Early into the new year of 1912, Pierre Bonnard went to stay in Grasse, in le Midi, where he remained at the Villa Antoinette until April. In August, he holidayed with Marthe in Vernon, where they bought a house which they nicknamed Ma Roulotte (‘My Caravan’). This was built on piles driven into the bank of the River Seine. Being so close to Claude Monet at Giverny, Bonnard started visiting him regularly, something he kept up until Monet’s death in 1926.
Bonnard was offered admission to the Legion of Honour, but in common with other Nabis, refused.
The Terrace at Grasse (1912) is not only a riot of colour and vegetation, but features at least two cats strolling around the terrace, and a woman in a cloche hat, probably Marthe.
The title of Bonnard’s painting of The Capstan (1912) – in French Le Cabestan – seems to have eluded translation: it refers to the large human-powered windlass, around which at least three people are pushing one of its bars. This was used to haul boats from the sea up the steep foreshore to the right. I suspect that Bonnard painted this in le Midi during the first part of the year.
Bonnard’s Evening Landscape (1912) is less brash, although its countryside suggests that this too was a view in le Midi.
Back in the north of France, Bonnard’s colours were more pastoral, but still rich in this painting of the Blue Seine at Vernon (1912).
In his Summer in Normandy (1912), two women sit talking, one under a large sunshade.
In the years preceding the First World War, Bonnard painted many still lifes, of which a large proportion were floral, including this vase of Poppies (1912) seen on a verandah. His other motifs included traditional arrangements of fruit, and laid-out tables.
Bonnard’s style gives the impression of his work being painted very quickly, much of it in front of the motif. In reality, many of his works were the product of a more formal and sometimes quite protracted process, as revealed in these Figure Studies for ‘Le Printemps’ from about 1912. Although an avid photographer, at this time photography doesn’t appear to have played any significant role in his preparations for painting.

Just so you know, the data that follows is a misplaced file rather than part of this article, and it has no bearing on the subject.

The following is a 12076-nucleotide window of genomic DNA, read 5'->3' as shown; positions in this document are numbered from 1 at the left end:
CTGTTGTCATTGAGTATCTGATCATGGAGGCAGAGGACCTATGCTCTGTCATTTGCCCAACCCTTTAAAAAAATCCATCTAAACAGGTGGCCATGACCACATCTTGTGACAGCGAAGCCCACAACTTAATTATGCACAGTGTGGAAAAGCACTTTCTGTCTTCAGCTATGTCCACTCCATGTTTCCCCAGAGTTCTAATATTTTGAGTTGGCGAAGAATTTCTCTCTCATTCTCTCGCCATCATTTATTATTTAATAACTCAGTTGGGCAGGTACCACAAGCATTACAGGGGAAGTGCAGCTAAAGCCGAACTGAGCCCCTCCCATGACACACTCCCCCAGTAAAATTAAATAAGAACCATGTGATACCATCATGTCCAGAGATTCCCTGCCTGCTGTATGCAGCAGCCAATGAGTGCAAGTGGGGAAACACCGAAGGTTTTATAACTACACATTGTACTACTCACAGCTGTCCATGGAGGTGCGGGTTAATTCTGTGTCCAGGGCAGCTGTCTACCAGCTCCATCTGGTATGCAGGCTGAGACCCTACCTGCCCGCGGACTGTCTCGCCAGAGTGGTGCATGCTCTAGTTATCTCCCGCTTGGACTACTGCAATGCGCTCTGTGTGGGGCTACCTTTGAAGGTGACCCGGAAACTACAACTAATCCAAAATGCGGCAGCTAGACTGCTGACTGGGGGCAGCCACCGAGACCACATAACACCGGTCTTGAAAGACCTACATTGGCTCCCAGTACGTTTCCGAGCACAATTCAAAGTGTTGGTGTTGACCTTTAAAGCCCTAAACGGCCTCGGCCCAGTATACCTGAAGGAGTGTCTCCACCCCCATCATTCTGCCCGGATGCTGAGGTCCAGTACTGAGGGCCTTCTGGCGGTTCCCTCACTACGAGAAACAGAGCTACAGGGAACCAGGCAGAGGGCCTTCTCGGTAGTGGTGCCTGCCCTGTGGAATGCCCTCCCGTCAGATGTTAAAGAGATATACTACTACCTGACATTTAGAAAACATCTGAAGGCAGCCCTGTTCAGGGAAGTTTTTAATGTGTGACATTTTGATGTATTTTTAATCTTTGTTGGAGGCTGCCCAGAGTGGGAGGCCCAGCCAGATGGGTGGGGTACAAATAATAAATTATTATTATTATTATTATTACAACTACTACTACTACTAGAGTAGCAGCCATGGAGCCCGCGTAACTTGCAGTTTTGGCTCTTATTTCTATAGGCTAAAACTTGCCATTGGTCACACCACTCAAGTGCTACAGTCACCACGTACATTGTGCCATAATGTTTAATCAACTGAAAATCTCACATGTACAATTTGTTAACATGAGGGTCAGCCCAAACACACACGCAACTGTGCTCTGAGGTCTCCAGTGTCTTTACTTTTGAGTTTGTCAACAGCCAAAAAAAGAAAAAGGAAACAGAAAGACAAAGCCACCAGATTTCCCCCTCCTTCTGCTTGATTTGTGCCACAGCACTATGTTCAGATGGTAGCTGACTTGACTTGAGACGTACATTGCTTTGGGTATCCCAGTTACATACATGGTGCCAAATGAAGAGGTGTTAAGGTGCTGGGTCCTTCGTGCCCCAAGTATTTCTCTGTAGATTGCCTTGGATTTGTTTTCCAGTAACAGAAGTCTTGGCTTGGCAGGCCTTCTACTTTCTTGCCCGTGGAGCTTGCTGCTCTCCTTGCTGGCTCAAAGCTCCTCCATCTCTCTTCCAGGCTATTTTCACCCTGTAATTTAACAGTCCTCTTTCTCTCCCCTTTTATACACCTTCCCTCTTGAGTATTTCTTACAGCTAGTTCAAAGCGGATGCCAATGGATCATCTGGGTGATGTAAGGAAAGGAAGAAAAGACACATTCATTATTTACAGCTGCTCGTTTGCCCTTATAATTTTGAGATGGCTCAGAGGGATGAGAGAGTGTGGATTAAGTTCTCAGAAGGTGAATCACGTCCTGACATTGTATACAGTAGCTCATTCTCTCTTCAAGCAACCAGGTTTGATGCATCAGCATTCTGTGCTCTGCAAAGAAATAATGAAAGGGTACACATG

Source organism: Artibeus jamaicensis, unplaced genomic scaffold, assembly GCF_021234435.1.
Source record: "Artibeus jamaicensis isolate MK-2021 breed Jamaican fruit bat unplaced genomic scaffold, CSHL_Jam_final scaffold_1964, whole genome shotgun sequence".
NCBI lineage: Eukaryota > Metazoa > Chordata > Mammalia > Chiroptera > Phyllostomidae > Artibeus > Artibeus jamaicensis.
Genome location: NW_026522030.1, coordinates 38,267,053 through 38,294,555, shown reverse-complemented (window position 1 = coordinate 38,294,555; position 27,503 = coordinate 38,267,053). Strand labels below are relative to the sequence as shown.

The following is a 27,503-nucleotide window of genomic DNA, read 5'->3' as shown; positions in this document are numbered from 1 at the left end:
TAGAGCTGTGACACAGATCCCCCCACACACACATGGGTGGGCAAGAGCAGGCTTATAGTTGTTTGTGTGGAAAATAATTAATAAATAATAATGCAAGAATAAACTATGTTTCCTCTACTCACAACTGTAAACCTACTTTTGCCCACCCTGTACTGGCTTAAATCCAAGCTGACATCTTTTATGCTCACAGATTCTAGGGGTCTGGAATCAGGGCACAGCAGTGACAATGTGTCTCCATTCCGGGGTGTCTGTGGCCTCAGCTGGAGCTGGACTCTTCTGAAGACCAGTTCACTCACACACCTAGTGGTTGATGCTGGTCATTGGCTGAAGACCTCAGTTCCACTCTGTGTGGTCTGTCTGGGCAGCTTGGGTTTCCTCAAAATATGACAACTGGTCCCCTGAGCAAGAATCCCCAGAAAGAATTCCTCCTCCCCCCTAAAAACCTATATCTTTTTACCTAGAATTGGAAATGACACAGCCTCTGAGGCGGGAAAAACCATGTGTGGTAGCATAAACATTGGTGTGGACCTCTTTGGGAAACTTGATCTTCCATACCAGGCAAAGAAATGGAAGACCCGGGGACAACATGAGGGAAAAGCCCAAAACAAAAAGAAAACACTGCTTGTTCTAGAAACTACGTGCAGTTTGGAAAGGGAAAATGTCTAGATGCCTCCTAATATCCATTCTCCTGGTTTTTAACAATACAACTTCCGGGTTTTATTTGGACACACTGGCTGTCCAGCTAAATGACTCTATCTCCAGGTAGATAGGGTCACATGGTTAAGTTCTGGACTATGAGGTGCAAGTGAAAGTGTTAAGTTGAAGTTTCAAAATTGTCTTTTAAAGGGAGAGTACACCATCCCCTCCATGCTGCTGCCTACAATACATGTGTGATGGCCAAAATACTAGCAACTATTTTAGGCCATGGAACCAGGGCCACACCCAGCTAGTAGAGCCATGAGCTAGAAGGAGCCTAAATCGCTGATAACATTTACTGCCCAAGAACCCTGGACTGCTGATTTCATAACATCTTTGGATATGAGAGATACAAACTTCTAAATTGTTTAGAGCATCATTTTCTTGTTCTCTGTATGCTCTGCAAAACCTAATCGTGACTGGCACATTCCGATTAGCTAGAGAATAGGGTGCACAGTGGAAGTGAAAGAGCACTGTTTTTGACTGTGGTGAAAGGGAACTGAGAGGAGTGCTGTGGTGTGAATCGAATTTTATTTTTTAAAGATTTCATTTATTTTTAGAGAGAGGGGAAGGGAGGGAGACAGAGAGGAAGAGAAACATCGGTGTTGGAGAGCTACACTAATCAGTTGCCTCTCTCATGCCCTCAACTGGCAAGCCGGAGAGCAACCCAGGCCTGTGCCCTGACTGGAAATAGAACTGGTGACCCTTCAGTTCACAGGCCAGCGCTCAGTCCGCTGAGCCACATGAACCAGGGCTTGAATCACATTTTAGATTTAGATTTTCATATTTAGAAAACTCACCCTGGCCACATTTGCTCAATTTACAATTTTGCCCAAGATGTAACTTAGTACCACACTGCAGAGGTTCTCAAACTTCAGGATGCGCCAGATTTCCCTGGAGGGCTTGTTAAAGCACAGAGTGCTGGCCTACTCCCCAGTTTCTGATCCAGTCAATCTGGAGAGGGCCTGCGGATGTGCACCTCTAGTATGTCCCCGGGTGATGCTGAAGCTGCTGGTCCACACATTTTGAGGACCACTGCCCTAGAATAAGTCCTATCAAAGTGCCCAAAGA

Nudes and intimate domestic scenes seem to have been less prominent in his work at this time. Some of those which he did paint perhaps bear the influence of Edgar Degas, as in this Woman in a Tub (Nude Crouching in a Tub) from 1912.
The following year (1913), Bonnard seems to have travelled less, working in Vernon and Saint-Germain-en-Laye, also to the north-west of Paris, and visiting Hamburg with Edouard Vuillard and other artists, at the invitation of the director of the Hamburger Kunsthalle, the city’s major art gallery.
For this and the next couple of years, Bonnard felt that he had reached a ‘crisis’ in his painting, in which he had lost sight of form in his pursuit of colour. He therefore resolved to return to drawing more, and to concentrate on shapes – which seem to have been at the centre of his attention in Woman in a Tub above.
Girl Playing with a Dog (1913) shows Vivette Terrasse, one of the daughters of Claude Terrasse, the artist’s brother-in-law. Bonnard makes this portrait true to her name, as she runs in the sunshine alongside the family’s dog.